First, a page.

Happy Painting!

12 comments:

Fitz-Badger said...

When you wrote "the final unit to be shown" I thought you meant there weren't going to be any more to come and I was sad. But then you wrote about needing to paint more infantry and such, so there's hope we will get to see more of your wonderful miniatures, right?

I enjoy looking at all of the miniatures other people paint (and sculpt and modify, etc.). It's interesting to see how others approach things and to see nice work, even (especially?) when it's different from my own.

Thanks for sharing! :-)

Stokes Schwartz said...

Happy Weekend John,

I was hoping that you might include some photos of these cavalry and a description of your painting of said unit. They are scrumptious! Now, what about those red pelissed Spencer Smith hussars from the same Sittangbad game?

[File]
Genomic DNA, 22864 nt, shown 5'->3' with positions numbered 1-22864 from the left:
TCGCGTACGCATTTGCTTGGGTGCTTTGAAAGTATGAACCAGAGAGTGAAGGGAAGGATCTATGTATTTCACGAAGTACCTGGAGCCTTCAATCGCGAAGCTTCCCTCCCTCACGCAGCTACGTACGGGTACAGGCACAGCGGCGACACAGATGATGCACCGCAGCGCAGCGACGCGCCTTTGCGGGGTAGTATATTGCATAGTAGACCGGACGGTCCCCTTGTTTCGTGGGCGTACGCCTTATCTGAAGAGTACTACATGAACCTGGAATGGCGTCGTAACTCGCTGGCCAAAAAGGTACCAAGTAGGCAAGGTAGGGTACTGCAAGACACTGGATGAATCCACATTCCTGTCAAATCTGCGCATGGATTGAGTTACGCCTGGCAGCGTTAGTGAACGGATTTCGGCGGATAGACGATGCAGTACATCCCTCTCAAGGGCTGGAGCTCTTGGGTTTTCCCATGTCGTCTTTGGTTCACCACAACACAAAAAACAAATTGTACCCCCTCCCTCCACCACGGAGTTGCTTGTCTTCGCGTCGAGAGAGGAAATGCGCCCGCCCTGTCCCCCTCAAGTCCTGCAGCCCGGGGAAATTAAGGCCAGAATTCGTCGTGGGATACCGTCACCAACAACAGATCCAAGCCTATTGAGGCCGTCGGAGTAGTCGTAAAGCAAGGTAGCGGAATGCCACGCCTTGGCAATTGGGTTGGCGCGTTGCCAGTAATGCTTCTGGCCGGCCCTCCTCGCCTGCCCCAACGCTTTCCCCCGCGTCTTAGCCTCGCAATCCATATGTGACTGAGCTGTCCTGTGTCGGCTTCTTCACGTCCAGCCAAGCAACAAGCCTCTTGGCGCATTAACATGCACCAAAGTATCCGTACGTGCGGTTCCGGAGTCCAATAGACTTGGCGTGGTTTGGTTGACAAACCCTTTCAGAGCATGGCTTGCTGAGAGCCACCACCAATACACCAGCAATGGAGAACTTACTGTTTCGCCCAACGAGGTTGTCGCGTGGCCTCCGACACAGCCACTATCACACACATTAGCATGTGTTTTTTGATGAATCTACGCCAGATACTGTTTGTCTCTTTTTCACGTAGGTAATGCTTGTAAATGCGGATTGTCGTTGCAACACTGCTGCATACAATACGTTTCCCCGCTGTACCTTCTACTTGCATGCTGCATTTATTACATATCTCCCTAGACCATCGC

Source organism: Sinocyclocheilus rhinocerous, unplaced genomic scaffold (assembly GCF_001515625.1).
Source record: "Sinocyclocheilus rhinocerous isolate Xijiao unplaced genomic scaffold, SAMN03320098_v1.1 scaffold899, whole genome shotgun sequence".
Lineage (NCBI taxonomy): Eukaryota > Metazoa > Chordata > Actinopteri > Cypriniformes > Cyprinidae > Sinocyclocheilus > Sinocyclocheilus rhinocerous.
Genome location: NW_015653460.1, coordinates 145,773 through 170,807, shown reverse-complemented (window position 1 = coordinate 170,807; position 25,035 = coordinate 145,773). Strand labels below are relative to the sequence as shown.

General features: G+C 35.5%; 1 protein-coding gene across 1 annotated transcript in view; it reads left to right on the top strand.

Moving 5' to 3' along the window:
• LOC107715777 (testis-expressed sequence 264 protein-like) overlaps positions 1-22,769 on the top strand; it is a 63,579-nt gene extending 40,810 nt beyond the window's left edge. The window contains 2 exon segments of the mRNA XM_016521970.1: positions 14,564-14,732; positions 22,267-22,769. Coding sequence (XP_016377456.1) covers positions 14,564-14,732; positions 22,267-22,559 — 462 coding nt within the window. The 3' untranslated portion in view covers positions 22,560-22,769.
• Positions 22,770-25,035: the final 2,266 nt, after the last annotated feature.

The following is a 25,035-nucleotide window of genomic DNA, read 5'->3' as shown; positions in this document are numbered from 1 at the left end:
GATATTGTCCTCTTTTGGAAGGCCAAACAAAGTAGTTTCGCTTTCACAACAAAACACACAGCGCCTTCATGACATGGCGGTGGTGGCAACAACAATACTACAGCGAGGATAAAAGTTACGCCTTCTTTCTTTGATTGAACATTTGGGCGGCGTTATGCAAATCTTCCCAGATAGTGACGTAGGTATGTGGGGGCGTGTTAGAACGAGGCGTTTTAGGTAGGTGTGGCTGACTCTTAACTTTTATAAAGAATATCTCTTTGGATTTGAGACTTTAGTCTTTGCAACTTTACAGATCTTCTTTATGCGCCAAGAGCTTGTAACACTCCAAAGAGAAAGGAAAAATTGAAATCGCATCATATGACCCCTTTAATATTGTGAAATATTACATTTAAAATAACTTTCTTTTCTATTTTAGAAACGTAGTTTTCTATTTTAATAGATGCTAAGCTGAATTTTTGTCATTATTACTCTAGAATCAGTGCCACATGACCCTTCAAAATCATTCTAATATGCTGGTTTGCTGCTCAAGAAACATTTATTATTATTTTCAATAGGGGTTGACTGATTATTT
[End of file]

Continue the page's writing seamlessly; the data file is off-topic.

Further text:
Best Regards,

Stokes

Steve-the-Wargamer said...

We almost share a horse painting style (I undercoat black and then dampbrush with white before using the inks) but my those horses look good... personal favourites are the dappled grey and the last one... lovely figures, they have animation and "purpose"

Andy Mitchell said...

Thank you for the description of the rationale behind the method of painting. It would be nice if I could claim to benefit from it, but I have never gotten beyond the system of 'well that worked a bit better than the last effort'.

I can only echo Stokes's request for more pictures of more units: they are simply a joy to behold.